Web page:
Cummins Engine Co. is making a bigger push into the off-highway engine market, trying to use technological advances made in its truck engines to meet environmental standards in the other market.

The company introduced a new product line of engines for the industrial market last Thursday. The off-highway engines primarily serve heavy equipment for agriculture, construction and mining. Officials with the Columbus, Ind., company say advances in the off-highway market should be able to offer advantages in its various transport engines, including truck, locomotive and marine engines."It flows both ways," said Ann C. Smith, a company spokeswoman. "We're continuing to try to upgrade and improve our entire engine line, regardless of its market."

The new equipment uses electronic sensors to reduce emissions, allowing it to meet environmental standards worldwide. It said that in addition to complying with new regulations anticipated in Europe and Japan, the new engines will perform at levels already adopted by the U.S. Environmental Protection Agency and the California Air Resources Board. New U.S. and California off-highway regulations take effect Jan. 1.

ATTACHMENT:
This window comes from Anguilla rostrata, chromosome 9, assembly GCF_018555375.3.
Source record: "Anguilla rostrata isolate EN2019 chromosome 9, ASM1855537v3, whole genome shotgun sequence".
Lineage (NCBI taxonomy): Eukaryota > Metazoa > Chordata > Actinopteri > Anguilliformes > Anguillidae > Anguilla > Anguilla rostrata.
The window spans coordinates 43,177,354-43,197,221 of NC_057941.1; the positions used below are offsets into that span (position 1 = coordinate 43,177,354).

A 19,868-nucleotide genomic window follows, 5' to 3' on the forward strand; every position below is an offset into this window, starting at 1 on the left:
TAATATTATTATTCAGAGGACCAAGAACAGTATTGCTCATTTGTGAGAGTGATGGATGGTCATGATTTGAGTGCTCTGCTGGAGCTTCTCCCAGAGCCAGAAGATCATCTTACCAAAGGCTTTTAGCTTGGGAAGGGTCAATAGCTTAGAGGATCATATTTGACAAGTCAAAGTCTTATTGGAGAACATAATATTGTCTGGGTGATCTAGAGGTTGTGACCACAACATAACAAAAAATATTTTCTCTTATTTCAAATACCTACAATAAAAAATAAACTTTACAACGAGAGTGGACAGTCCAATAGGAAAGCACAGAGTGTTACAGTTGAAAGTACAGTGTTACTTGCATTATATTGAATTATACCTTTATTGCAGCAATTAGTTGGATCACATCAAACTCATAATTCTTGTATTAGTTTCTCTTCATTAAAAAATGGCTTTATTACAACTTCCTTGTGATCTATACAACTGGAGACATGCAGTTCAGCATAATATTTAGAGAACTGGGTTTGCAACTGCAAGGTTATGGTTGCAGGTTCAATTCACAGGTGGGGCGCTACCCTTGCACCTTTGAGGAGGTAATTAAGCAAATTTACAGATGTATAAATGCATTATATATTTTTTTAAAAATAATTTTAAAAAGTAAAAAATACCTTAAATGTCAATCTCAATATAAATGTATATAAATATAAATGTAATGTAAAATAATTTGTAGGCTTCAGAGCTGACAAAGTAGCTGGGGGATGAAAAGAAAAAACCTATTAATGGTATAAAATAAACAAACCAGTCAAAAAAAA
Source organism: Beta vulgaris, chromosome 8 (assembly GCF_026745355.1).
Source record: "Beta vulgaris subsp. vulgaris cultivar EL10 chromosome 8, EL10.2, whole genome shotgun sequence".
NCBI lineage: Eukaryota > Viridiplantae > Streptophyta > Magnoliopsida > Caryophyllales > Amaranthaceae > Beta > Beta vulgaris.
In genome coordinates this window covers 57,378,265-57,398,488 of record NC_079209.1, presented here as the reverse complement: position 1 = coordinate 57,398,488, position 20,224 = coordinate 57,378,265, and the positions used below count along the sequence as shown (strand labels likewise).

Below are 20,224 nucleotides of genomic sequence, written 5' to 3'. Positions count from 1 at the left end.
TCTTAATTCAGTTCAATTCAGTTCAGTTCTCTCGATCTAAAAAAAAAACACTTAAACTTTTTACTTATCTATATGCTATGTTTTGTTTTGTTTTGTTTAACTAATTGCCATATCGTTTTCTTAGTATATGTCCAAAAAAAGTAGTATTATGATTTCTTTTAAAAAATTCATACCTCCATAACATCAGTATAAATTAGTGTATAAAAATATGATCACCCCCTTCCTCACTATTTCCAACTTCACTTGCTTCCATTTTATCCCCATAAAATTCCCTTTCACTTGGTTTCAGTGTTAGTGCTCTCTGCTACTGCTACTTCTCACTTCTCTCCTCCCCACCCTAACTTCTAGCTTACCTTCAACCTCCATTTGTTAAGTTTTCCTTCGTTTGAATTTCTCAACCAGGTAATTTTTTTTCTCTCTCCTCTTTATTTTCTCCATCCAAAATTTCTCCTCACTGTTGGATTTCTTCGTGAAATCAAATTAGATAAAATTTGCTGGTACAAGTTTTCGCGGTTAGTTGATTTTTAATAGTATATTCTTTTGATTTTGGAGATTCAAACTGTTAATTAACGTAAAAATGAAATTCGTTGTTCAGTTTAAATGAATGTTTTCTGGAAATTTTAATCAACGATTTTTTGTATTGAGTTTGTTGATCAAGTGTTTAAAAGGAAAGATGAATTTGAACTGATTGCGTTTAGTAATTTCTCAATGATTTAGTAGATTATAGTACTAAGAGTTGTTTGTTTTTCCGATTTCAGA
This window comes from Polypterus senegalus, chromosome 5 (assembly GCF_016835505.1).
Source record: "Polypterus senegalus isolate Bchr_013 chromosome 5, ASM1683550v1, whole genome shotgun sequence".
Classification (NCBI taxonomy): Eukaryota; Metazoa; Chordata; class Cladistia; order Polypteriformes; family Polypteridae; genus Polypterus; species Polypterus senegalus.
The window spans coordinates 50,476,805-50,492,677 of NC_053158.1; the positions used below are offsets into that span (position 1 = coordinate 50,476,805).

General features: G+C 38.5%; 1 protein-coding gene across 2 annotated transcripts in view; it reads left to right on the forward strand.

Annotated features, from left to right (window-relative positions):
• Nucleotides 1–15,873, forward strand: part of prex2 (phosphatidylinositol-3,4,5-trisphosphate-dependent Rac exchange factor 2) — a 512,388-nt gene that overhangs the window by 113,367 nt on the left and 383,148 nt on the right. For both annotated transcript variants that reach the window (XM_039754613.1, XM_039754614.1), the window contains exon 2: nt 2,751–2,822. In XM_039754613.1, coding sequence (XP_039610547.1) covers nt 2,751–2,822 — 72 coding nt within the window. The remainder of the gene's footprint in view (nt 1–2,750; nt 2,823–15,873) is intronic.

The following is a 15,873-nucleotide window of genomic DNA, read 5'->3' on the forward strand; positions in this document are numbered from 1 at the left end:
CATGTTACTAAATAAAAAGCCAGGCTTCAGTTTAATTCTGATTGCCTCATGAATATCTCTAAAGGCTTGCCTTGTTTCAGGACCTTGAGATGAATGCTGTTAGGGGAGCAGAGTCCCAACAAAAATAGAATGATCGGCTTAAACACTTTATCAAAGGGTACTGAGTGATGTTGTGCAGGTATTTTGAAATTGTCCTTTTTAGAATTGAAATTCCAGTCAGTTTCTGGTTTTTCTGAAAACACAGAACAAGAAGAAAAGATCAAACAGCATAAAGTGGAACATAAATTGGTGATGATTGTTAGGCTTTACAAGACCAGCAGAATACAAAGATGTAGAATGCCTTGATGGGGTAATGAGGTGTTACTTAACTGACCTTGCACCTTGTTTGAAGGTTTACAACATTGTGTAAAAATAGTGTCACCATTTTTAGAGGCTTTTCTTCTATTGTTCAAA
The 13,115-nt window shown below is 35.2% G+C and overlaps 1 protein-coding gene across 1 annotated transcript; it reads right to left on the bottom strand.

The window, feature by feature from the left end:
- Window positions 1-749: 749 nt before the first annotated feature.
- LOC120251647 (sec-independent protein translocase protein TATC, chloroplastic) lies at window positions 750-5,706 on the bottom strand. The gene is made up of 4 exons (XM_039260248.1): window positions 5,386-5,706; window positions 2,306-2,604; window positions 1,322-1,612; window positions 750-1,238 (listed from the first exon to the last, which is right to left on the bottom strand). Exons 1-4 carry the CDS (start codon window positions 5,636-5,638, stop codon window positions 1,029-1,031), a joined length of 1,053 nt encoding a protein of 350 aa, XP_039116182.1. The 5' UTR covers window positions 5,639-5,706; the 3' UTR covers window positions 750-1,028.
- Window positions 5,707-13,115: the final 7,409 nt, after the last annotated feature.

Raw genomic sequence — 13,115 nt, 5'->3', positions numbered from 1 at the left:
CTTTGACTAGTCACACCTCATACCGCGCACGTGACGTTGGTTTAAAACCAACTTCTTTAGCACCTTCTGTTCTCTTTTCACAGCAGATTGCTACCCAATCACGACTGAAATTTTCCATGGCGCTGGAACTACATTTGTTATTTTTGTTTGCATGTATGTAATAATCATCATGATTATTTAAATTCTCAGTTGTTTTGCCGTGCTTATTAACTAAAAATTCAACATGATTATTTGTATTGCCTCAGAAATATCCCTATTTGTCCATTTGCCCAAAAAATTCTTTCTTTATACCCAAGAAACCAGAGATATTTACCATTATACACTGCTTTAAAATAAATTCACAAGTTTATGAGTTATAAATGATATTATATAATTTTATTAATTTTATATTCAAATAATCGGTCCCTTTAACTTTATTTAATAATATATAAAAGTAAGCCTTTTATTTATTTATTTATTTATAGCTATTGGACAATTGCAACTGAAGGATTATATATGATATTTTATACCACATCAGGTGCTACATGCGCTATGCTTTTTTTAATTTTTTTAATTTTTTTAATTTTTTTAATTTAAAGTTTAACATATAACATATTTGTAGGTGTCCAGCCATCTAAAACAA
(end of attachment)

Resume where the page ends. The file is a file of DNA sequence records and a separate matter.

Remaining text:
The company said the unveiling of a revamped off-highway product line is key to diversification and export efforts.

"In the past, we were basically a truck engine company that in our spare time made engines for the industrial market," Roberto Cordero, a Cummins group vice president of marketing, told the Indianapolis Star. "We have to be more than a truck-engine player in North America."

Sam Hires, another Cummins vice president, told the paper that the off- highway market "is one the most global of our business." He said about 45 percent of its sales come from exports.

The company has joint ventures with Komatsu of Japan and Wartsila Diesel International of Finland to develop engines for the export market.

"Our partnerships with Komatsu and Wartsila are important factors in our ability to expand Cummins' industrial product line for the worldwide marketplace so significantly," said James A. Henderson, Cummins' chairman and chief executive.